Uphilldowndale

Watching nature take its course, from the top of a hill in northern England

Slow to germinate, part one

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It would be churlish of me to complain about the weather, its been wet grey and dismal, but we’ve had nothing like the troubles of great swathes of the UK.  I’ve not been out with the camera, I’ve been very happy to fall into a state of semi hibernation. It’s the time of year where curling up with a seed catalogue in front of a warm fire seems like an ideal  way to pass  the time.

So it perhaps seems fitting to dig up a post that has been lying  in  a dormant state in my  blog drafts since June 2014. Yes 2014

Some of you may have been around long enough to remember that the Royal Botanic Gardens at Kew hold a special place in the  hearts and history of Mr Uphilldowndale’s family.

It was as a result of this connection we had the privilege of visiting Kew’s Millennium Seed Bank  at Wakehurst in Sussex ;  in a nut shell, the aim of the seed bank is to provide an insurance policy against extinction of plants in the wild.

seed bank ext

When HRH Prince Charles opened the Millennium Seed bank he described it as a ‘a gold reserve … a place where this reserve currency, in this case life itself, is stored’.

It’s a special place.

breathing planet_

We  had a full behind the scenes tour.  Seeds arrive from all over the world, some are collected by Kew scientists in the field,

so many seeds

others are sent directly, volunteers help sort and prepare the seeds for storage.

MSB4

Just sometimes, the seeds arrive  from the four corners of the world with excess baggage, the staff need to keep their wits about them, and a sense of humour.

big spid

Identified and catalogued

seed vault 4

this most precious of treasure is prepared

seed jars

to be stored in an underground vault, at a chilling –21C

seed vault 2

You need specialist clothing to hang about in there, and certainly not shorts;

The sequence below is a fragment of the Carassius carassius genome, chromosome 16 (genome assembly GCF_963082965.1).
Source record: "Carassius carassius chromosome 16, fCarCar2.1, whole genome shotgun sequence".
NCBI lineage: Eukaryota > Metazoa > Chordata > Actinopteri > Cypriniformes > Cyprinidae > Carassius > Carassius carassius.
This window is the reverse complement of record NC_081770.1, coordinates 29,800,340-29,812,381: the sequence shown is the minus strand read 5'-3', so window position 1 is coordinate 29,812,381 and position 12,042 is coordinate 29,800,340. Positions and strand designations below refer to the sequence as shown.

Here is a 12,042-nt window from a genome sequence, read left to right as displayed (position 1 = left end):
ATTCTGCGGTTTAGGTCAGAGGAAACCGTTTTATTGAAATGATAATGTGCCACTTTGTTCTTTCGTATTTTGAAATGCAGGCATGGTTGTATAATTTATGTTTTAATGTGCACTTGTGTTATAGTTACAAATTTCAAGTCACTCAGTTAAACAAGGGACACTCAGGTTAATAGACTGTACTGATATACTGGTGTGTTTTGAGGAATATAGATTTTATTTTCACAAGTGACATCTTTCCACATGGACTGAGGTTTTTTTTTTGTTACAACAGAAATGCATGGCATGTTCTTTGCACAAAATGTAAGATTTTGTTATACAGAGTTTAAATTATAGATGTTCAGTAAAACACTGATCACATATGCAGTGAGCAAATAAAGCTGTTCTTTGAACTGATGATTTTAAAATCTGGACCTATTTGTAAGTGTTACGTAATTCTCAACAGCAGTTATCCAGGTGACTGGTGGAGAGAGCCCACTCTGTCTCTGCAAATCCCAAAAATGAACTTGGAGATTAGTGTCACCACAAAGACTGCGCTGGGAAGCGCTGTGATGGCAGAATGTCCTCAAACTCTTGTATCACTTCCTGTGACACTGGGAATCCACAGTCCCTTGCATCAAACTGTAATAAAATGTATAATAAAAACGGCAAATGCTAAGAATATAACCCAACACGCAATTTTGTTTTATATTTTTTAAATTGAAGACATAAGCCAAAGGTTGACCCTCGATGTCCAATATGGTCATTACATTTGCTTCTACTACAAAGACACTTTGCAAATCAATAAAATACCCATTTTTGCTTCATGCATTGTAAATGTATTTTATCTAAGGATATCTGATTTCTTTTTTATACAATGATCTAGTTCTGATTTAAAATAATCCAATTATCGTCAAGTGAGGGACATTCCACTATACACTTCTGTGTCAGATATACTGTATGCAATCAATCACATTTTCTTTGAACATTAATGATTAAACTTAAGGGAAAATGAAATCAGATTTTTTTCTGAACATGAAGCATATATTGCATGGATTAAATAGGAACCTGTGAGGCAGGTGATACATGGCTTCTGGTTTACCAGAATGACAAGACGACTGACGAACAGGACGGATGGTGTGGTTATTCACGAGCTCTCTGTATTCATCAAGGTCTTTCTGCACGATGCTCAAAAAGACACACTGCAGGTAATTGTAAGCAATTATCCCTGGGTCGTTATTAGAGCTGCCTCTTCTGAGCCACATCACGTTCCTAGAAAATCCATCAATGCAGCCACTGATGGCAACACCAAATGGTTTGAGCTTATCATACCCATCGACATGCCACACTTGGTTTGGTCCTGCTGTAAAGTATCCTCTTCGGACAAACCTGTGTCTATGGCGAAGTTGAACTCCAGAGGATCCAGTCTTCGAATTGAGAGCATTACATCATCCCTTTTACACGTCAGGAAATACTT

seed vault 3

We settled for pressing our noses and camera lenses against the glass

seed vault

It’s one thing keeping all these seeds, and knowing where you’ve put them, I’d be rubbish at that! But you also need to know, what you’ve got will germinate.  I was very taken with the x-ray images of seeds, that can tell the trained eye, a lot about the viability of the seed samples; I thought they were rather beautiful.

xray seeds_

Part two to follow.

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Author: uphilldowndale

Watching the rhythm of rural life, from the top of a hill in northern England. Having spent most of my life avoiding writing, I now need to do it! I am no domestic goddess, but if I were expecting visitors to my home, I would whisk round with the duster and plump up the cushions and generally make the place look presentable. I hope that by putting my words where others may see them it will encourage me to ‘tidy up and push the Hoover around’ my writing. On the other hand I may just be adding to the compost heap. Only time will tell! Pull up a chair, sit yourself down, I’ll put the kettle on.

6 thoughts on “Slow to germinate, part one

  1. Oh, did I really go to such a prestigious place in shorts and Crocs? BiL

  2. What a treat to be able to visit such an important place.

  3. I’m in semi hibernation too but this was a wonderful tour, thank you!

  4. What an interesting post and terrific pictures. Lucky you getting to visit there and see behind the scenes.
    It’s wet and windy here so I’ll be settling down later to look through the Chiltern Seeds 2016 catalogue. xx

  5. Pingback: Slow to germinate part two | Uphilldowndale

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